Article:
News / Africa

Former Norwegian Soldier Dies in Congo Jail

Norwegian citizens Tjostolv Moland (l) and Joshua French during their trial in Kisangani, Congo, Dec. 3, 2009.
Norwegian citizens Tjostolv Moland (l) and Joshua French during their trial in Kisangani, Congo, Dec. 3, 2009.
Nick Long
— A Norwegian ex-soldier who was jailed in the Democratic Republic of Congo on murder charges four years ago was found dead in his cell on Sunday.  A Congolese lawyer said in an inteview with VOA that he saw the former soldier, Tjostolv Moland, on Saturday and that he appeared to be in good health.

Thirty-two-year-old Tjostolv Moland and fellow-Norwegian Joshua French, who had also served in the Norwegian army, were arrested in northeastern Congo in 2009 and charged with the murder of a driver they had hired, Abedi Kasongo. A military tribunal found the two guilty of murder, espionage and conspiracy and sentenced them to death. The sentence was commuted to life imprisonment.
 
They appealed the sentence and were retried by different judges, but again found guilty as charged.
 
On Sunday, Moland was found dead in his cell, which he normally shared with French.  It is not clear if they were in the same cell on Saturday or Sunday.  The Congolese authorities have said they are working with the Norwegian consulate to establish how Moland died.

Congolese lawyer Peter Ngomo told VOA he saw the two Norwegians Saturday, when they were playing football with other prisoners at the Ndolo military prison in Kinshasa.  Moland looked to be in good health, he said.
 
"They were treated quite well in prison and had certain privileges. They were allowed to use telephones, and people from their embassy visited them regularly.  But I heard they often fought each other in jail," said Ngomo.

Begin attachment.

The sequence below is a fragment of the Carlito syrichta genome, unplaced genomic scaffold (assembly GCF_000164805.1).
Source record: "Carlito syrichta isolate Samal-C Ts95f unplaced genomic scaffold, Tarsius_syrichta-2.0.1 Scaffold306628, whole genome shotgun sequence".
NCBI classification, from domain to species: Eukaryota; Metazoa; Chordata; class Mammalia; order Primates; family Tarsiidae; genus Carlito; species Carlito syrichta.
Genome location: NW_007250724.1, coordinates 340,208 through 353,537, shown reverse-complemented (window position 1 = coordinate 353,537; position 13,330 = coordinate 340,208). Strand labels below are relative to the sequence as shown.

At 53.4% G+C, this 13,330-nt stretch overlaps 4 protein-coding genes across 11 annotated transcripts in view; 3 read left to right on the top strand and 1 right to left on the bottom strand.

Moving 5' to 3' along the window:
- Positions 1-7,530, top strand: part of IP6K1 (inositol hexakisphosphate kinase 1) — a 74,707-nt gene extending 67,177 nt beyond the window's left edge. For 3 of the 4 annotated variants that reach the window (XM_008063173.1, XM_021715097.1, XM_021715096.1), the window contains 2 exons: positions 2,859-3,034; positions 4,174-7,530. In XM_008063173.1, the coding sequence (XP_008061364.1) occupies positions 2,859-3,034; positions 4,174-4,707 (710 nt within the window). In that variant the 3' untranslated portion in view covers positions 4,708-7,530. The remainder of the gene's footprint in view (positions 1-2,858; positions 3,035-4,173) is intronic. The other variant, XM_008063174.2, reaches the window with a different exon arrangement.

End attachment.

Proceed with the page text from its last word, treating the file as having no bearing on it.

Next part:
National network Radio Okapi reports that the DRC’s military prosecutor, Major-General Ponde Isambwa, also said the two prisoners had fought each other several times, but the prison authorities had decided not put them in separate cells.  

Their sentence was controversial. The Norwegian government described it as unacceptable and denied they had been spies. According to Ngomo, their driver may have been murdered because of a disagreement with the two ex-soldiers.

"It was a problem about the vehicle they had hired," he said. "They noticed at a certain point that the driver tried to drive away without them."

Moland’s lawyer Hans Marius Graasvold has told reporters Moland had been ill several times and had been treated for malaria and psychosis.
 
The Norwegian government had been trying to secure Moland and French’s transfer to a jail in Norway.  Norway’s foreign minister, Espen Barth Eide, said Sunday full pressure would be applied to clarify the cause of Tjostolv Moland’s death.

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